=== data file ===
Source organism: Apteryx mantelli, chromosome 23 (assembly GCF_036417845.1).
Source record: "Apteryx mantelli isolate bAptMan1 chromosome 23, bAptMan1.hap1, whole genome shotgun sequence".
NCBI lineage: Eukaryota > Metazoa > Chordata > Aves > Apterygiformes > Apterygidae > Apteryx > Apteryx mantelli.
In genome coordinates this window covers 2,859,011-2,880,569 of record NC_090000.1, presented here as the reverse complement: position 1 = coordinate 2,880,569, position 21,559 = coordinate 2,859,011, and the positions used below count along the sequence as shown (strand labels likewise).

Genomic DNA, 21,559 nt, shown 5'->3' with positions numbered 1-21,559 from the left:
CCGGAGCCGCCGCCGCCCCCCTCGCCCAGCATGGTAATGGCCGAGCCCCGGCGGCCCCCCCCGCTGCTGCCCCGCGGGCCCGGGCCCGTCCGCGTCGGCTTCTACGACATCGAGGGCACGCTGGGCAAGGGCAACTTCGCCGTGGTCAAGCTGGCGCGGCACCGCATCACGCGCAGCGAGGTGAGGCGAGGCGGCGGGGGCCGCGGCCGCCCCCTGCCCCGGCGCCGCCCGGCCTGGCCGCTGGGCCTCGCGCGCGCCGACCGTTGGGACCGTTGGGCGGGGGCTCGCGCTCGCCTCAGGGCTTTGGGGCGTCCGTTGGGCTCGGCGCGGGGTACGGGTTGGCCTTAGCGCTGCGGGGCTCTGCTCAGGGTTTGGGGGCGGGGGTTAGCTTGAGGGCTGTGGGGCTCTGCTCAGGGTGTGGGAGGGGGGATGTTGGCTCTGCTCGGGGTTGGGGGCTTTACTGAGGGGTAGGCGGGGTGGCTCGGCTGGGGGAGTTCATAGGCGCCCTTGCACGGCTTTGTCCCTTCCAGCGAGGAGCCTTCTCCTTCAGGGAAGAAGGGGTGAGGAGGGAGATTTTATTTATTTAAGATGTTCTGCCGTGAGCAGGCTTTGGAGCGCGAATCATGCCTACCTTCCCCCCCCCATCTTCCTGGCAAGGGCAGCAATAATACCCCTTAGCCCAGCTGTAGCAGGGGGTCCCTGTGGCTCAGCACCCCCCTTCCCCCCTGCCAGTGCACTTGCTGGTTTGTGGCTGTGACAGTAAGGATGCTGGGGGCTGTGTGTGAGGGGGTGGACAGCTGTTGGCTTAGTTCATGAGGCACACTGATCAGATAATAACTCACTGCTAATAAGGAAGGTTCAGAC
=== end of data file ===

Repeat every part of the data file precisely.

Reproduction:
Source organism: Apteryx mantelli, chromosome 23 (assembly GCF_036417845.1).
Source record: "Apteryx mantelli isolate bAptMan1 chromosome 23, bAptMan1.hap1, whole genome shotgun sequence".
NCBI lineage: Eukaryota > Metazoa > Chordata > Aves > Apterygiformes > Apterygidae > Apteryx > Apteryx mantelli.
In genome coordinates this window covers 2,859,011-2,880,569 of record NC_090000.1, presented here as the reverse complement: position 1 = coordinate 2,880,569, position 21,559 = coordinate 2,859,011, and the positions used below count along the sequence as shown (strand labels likewise).

Genomic DNA, 21,559 nt, shown 5'->3' with positions numbered 1-21,559 from the left:
CCGGAGCCGCCGCCGCCCCCCTCGCCCAGCATGGTAATGGCCGAGCCCCGGCGGCCCCCCCCGCTGCTGCCCCGCGGGCCCGGGCCCGTCCGCGTCGGCTTCTACGACATCGAGGGCACGCTGGGCAAGGGCAACTTCGCCGTGGTCAAGCTGGCGCGGCACCGCATCACGCGCAGCGAGGTGAGGCGAGGCGGCGGGGGCCGCGGCCGCCCCCTGCCCCGGCGCCGCCCGGCCTGGCCGCTGGGCCTCGCGCGCGCCGACCGTTGGGACCGTTGGGCGGGGGCTCGCGCTCGCCTCAGGGCTTTGGGGCGTCCGTTGGGCTCGGCGCGGGGTACGGGTTGGCCTTAGCGCTGCGGGGCTCTGCTCAGGGTTTGGGGGCGGGGGTTAGCTTGAGGGCTGTGGGGCTCTGCTCAGGGTGTGGGAGGGGGGATGTTGGCTCTGCTCGGGGTTGGGGGCTTTACTGAGGGGTAGGCGGGGTGGCTCGGCTGGGGGAGTTCATAGGCGCCCTTGCACGGCTTTGTCCCTTCCAGCGAGGAGCCTTCTCCTTCAGGGAAGAAGGGGTGAGGAGGGAGATTTTATTTATTTAAGATGTTCTGCCGTGAGCAGGCTTTGGAGCGCGAATCATGCCTACCTTCCCCCCCCCATCTTCCTGGCAAGGGCAGCAATAATACCCCTTAGCCCAGCTGTAGCAGGGGGTCCCTGTGGCTCAGCACCCCCCTTCCCCCCTGCCAGTGCACTTGCTGGTTTGTGGCTGTGACAGTAAGGATGCTGGGGGCTGTGTGTGAGGGGGTGGACAGCTGTTGGCTTAGTTCATGAGGCACACTGATCAGATAATAACTCACTGCTAATAAGGAAGGTTCAGAC